The Effects of the Steel Tariffs Flow Upstream

Luke Frazier

Luke Frazier Policy Intern, AAM

Lost in months of debate surrounding the effect of steel tariffs on downstream production are the positive developments happening upstream.

Here are a few examples:

In Toledo, Ohio, Cleveland Cliffs is investing $700 million into a hot-briquetted iron (HBI) plant. That’s certainly good for Northwest Ohio; during its construction 1,200 jobs will be created, and 130 jobs will exist at the plant permanently once its completed.

“This reinvestment will help modernize the steel industry of this country, we will become a major supplier of the most modern product that will move into mills across this region,” said Rep. Marcy Kaptur (D-OH) to the Toledo CBS affiliate.

"You can’t spend money if you don’t make it.”WENDI THOMPSON

That news out of Ohio is being felt a few Great Lakes away. Northshore Mining, based in Silver Bay, Minnesota, is also getting new investment. This Iron Range production facility will be the mine supplying the taconite pellets needed to make HBI at the Toledo plant. It received a $50 million investment in 2018 and will receive another $25 million this year.

And, despite a recently bumpy road, Mesabi Metallics is looking to revive two stalled Iron Range projects – a mine facility and a pig iron plant – that could ultimately lead to a total of $3.7 billion invested in investment and a lot of permanent jobs.

These are domestic investments and jobs created thanks to the cover that tariffs have provided. And economic activity reverberating in the local economies of northern Minnesota is another result. As mining activity picks up again, businesses have experienced increasing profits and towns have attracted new economic investment.

“Things are way better than I anticipated. And I think it’s that the miners are back to work, said Hibbing business owner Wendi Thompson to the Star Tribune. "You can’t spend money if you don’t make it.”

***

Reposted from AAM

Posted In: Allied Approaches, From Alliance for American Manufacturing

Union Matters

Uber Drivers Deserve Legal Rights and Protections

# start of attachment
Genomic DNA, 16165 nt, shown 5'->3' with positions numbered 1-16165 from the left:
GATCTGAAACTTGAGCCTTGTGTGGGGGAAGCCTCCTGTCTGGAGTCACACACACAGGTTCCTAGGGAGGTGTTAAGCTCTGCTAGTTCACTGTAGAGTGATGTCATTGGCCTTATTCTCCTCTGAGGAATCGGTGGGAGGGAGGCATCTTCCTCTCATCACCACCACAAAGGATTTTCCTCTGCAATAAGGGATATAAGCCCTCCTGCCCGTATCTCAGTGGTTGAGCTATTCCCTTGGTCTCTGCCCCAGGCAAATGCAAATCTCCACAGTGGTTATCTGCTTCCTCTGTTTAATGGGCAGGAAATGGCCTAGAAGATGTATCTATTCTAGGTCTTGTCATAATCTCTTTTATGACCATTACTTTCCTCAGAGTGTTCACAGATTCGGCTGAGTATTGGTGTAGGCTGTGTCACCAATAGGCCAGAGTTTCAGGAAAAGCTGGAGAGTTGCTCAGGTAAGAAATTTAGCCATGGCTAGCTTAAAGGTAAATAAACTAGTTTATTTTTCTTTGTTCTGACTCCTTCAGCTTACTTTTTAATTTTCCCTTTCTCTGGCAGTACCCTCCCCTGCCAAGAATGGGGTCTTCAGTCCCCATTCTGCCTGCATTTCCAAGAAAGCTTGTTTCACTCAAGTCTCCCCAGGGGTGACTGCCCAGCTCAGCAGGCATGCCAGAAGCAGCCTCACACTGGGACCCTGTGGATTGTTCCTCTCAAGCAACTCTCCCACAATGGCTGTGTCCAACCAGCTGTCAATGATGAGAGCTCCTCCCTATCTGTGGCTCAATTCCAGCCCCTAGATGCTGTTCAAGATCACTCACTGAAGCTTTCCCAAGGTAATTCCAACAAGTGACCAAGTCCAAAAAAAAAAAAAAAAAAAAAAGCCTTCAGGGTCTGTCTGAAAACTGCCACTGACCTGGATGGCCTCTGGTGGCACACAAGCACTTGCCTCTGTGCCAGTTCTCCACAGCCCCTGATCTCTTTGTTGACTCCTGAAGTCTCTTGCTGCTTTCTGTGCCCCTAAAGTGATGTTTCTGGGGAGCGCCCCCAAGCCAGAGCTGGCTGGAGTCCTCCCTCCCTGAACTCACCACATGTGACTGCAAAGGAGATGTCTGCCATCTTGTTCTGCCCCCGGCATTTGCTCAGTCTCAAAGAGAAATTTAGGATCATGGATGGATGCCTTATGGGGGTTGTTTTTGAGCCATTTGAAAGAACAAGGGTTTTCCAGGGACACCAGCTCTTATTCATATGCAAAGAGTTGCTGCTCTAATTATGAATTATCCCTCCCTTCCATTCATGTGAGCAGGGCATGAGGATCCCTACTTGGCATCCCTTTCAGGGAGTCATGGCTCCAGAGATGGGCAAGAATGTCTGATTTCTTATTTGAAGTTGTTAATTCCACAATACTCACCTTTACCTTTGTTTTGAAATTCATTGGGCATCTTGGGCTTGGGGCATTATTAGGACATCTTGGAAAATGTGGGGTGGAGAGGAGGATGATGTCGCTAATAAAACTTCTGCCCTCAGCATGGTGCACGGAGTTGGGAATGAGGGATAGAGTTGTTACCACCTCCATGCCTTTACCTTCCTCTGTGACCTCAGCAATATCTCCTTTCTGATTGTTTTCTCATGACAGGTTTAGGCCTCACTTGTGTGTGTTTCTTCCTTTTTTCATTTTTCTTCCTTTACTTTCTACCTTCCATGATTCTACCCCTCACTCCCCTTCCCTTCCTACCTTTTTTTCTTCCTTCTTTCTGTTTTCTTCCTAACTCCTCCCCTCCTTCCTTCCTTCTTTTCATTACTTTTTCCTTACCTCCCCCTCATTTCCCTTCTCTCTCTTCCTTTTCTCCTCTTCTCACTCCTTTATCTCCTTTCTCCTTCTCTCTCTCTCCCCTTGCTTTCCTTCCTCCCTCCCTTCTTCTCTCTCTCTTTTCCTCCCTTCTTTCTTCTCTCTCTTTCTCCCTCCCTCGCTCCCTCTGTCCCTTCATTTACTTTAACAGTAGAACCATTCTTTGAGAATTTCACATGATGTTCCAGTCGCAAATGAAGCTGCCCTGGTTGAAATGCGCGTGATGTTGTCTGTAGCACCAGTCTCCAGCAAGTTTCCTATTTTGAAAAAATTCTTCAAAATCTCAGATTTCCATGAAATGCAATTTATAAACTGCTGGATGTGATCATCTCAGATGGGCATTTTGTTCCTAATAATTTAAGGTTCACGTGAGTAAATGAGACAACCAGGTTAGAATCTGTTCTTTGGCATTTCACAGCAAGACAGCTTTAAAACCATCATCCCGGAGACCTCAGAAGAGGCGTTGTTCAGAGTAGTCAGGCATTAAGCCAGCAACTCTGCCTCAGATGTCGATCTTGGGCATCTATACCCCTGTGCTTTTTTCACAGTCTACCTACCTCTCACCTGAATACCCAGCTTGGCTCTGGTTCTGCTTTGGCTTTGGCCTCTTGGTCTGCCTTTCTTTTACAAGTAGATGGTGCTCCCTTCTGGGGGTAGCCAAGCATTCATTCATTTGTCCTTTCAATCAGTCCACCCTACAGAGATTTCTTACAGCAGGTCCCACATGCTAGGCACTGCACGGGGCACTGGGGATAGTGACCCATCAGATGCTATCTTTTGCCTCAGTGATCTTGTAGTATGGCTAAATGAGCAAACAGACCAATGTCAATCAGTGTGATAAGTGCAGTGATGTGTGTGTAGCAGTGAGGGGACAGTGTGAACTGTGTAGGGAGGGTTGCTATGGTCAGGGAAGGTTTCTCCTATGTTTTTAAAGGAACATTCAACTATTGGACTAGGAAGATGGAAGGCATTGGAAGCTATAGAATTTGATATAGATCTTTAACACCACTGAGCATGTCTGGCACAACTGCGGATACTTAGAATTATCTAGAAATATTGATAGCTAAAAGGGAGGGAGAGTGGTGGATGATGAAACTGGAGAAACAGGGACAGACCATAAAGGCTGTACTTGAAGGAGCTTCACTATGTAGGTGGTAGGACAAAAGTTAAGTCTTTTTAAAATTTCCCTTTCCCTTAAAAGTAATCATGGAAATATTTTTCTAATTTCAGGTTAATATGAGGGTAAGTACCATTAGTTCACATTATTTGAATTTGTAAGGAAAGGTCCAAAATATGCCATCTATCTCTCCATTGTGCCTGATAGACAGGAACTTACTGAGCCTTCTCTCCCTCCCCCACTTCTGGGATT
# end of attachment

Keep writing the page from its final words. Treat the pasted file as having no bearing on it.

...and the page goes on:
By Kathleen Mackey
USW Intern

In an advisory memo released May 14, the U.S. labor board general counsel’s office stated that Uber drivers are not employees for the purposes of federal labor laws.

Their stance holds that workers for companies like Uber are not included in federal protections for workplace organizing activities, which means the labor board is effectively denying Uber drivers the benefits of forming or joining unions.

Simply stating that Uber drivers are just gig workers does not suddenly undo the unjust working conditions that all workers potentially face, such as wage theft, dangerous working conditions and  job insecurity. These challenges are ever-present, only now Uber drivers are facing them without the protection or resources they deserve. 

The labor board’s May statement even seems to contradict an Obama-era National Labor Relations Board (NLRB) ruling that couriers for Postmates, a job very similar to Uber drivers’, are legal employees.

However, the Department of Labor has now stated that such gig workers are simply independent contractors, meaning that they are not entitled to minimum wages or overtime pay.

While being unable to unionize limits these workers’ ability to fight for improved pay and working conditions, independent contractors can still make strides forward by organizing, explained executive director of New York Taxi Workers Alliance Bhairavi Desai.

“We can’t depend solely on the law or the courts to stop worker exploitation. We can only rely on the steadfast militancy of workers who are rising up everywhere,” Desai said in a statement. 

More ...

A Friendly Reminder

A Friendly Reminder